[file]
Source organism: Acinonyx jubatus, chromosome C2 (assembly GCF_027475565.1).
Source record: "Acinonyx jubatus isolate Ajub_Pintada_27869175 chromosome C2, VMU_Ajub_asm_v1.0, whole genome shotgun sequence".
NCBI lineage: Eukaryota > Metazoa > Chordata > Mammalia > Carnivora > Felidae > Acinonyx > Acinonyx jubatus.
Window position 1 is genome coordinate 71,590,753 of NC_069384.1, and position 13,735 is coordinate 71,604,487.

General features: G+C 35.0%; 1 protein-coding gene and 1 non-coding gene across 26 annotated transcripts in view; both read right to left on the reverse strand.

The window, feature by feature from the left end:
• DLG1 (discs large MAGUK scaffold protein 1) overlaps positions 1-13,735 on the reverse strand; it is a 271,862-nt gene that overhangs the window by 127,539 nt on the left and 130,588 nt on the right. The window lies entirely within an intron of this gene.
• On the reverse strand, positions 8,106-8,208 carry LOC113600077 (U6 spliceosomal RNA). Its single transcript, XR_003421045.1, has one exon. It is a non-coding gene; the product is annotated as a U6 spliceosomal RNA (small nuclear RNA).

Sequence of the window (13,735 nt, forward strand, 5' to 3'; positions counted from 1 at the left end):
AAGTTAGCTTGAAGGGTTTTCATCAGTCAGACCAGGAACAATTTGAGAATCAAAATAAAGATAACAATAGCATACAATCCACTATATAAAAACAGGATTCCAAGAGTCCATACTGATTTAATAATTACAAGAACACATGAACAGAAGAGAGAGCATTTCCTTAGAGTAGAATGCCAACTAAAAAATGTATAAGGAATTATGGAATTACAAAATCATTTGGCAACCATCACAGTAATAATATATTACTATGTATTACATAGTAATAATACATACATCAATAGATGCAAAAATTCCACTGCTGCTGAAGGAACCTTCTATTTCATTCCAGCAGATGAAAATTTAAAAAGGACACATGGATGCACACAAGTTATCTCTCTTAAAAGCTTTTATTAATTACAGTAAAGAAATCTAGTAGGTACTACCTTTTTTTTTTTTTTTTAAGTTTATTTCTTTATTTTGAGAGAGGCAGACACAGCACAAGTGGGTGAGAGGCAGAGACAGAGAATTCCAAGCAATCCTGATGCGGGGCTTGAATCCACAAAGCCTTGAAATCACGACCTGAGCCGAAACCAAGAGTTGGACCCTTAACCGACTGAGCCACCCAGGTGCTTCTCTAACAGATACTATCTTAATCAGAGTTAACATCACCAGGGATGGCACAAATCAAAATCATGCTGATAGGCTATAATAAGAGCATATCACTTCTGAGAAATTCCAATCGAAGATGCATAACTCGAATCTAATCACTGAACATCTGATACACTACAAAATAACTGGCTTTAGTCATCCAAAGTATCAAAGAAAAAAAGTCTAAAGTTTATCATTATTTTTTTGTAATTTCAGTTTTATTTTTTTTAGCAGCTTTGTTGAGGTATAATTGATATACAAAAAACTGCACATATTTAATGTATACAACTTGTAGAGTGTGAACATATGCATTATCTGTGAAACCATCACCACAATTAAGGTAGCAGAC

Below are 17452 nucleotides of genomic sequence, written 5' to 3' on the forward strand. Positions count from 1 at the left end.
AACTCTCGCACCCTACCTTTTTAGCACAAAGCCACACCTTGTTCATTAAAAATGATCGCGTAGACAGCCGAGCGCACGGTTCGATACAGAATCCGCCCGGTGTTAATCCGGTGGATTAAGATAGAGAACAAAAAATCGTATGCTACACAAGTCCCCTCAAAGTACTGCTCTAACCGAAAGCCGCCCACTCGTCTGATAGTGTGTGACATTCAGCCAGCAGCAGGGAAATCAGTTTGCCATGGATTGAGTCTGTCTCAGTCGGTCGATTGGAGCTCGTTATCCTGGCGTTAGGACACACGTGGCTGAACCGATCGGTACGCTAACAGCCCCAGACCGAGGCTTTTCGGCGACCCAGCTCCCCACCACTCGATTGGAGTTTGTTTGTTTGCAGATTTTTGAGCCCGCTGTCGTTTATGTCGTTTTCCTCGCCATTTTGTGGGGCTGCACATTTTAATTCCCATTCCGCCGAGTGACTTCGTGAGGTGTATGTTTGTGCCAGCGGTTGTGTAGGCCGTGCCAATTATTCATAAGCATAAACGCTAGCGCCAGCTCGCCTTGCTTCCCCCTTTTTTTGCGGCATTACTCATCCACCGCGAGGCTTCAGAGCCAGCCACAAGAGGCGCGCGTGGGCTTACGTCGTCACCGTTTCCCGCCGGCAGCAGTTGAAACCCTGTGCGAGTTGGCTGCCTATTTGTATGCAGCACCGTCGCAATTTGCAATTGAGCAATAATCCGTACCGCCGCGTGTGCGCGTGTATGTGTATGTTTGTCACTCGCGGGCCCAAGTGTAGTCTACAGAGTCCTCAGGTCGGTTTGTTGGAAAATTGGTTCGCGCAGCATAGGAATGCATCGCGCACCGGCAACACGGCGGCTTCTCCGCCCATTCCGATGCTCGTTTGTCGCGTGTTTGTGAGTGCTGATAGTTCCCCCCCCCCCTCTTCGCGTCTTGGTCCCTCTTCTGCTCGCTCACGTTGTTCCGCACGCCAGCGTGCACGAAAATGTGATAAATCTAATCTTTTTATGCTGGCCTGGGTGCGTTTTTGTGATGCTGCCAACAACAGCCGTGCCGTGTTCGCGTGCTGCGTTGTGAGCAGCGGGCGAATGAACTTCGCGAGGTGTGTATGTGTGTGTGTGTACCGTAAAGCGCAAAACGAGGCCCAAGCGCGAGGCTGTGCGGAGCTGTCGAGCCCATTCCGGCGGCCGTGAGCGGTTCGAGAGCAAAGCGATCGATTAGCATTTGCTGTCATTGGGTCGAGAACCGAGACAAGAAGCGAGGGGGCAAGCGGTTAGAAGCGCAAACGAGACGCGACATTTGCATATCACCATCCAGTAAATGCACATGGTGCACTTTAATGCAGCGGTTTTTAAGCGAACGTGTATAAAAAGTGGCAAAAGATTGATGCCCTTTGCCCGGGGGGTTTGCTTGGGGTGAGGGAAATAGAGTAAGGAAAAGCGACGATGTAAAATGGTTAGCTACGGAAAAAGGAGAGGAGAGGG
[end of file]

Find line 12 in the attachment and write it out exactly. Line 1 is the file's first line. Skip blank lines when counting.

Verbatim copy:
AACTCTCGCACCCTACCTTTTTAGCACAAAGCCACACCTTGTTCATTAAAAATGATCGCGTAGACAGCCGAGCGCACGGTTCGATACAGAATCCGCCCGGTGTTAATCCGGTGGATTAAGATAGAGAACAAAAAATCGTATGCTACACAAGTCCCCTCAAAGTACTGCTCTAACCGAAAGCCGCCCACTCGTCTGATAGTGTGTGACATTCAGCCAGCAGCAGGGAAATCAGTTTGCCATGGATTGAGTCTGTCTCAGTCGGTCGATTGGAGCTCGTTATCCTGGCGTTAGGACACACGTGGCTGAACCGATCGGTACGCTAACAGCCCCAGACCGAGGCTTTTCGGCGACCCAGCTCCCCACCACTCGATTGGAGTTTGTTTGTTTGCAGATTTTTGAGCCCGCTGTCGTTTATGTCGTTTTCCTCGCCATTTTGTGGGGCTGCACATTTTAATTCCCATTCCGCCGAGTGACTTCGTGAGGTGTATGTTTGTGCCAGCGGTTGTGTAGGCCGTGCCAATTATTCATAAGCATAAACGCTAGCGCCAGCTCGCCTTGCTTCCCCCTTTTTTTGCGGCATTACTCATCCACCGCGAGGCTTCAGAGCCAGCCACAAGAGGCGCGCGTGGGCTTACGTCGTCACCGTTTCCCGCCGGCAGCAGTTGAAACCCTGTGCGAGTTGGCTGCCTATTTGTATGCAGCACCGTCGCAATTTGCAATTGAGCAATAATCCGTACCGCCGCGTGTGCGCGTGTATGTGTATGTTTGTCACTCGCGGGCCCAAGTGTAGTCTACAGAGTCCTCAGGTCGGTTTGTTGGAAAATTGGTTCGCGCAGCATAGGAATGCATCGCGCACCGGCAACACGGCGGCTTCTCCGCCCATTCCGATGCTCGTTTGTCGCGTGTTTGTGAGTGCTGATAGTTCCCCCCCCCCCTCTTCGCGTCTTGGTCCCTCTTCTGCTCGCTCACGTTGTTCCGCACGCCAGCGTGCACGAAAATGTGATAAATCTAATCTTTTTATGCTGGCCTGGGTGCGTTTTTGTGATGCTGCCAACAACAGCCGTGCCGTGTTCGCGTGCTGCGTTGTGAGCAGCGGGCGAATGAACTTCGCGAGGTGTGTATGTGTGTGTGTGTACCGTAAAGCGCAAAACGAGGCCCAAGCGCGAGGCTGTGCGGAGCTGTCGAGCCCATTCCGGCGGCCGTGAGCGGTTCGAGAGCAAAGCGATCGATTAGCATTTGCTGTCATTGGGTCGAGAACCGAGACAAGAAGCGAGGGGGCAAGCGGTTAGAAGCGCAAACGAGACGCGACATTTGCATATCACCATCCAGTAAATGCACATGGTGCACTTTAATGCAGCGGTTTTTAAGCGAACGTGTATAAAAAGTGGCAAAAGATTGATGCCCTTTGCCCGGGGGGTTTGCTTGGGGTGAGGGAAATAGAGTAAGGAAAAGCGACGATGTAAAATGGTTAGCTACGGAAAAAGGAGAGGAGAGGG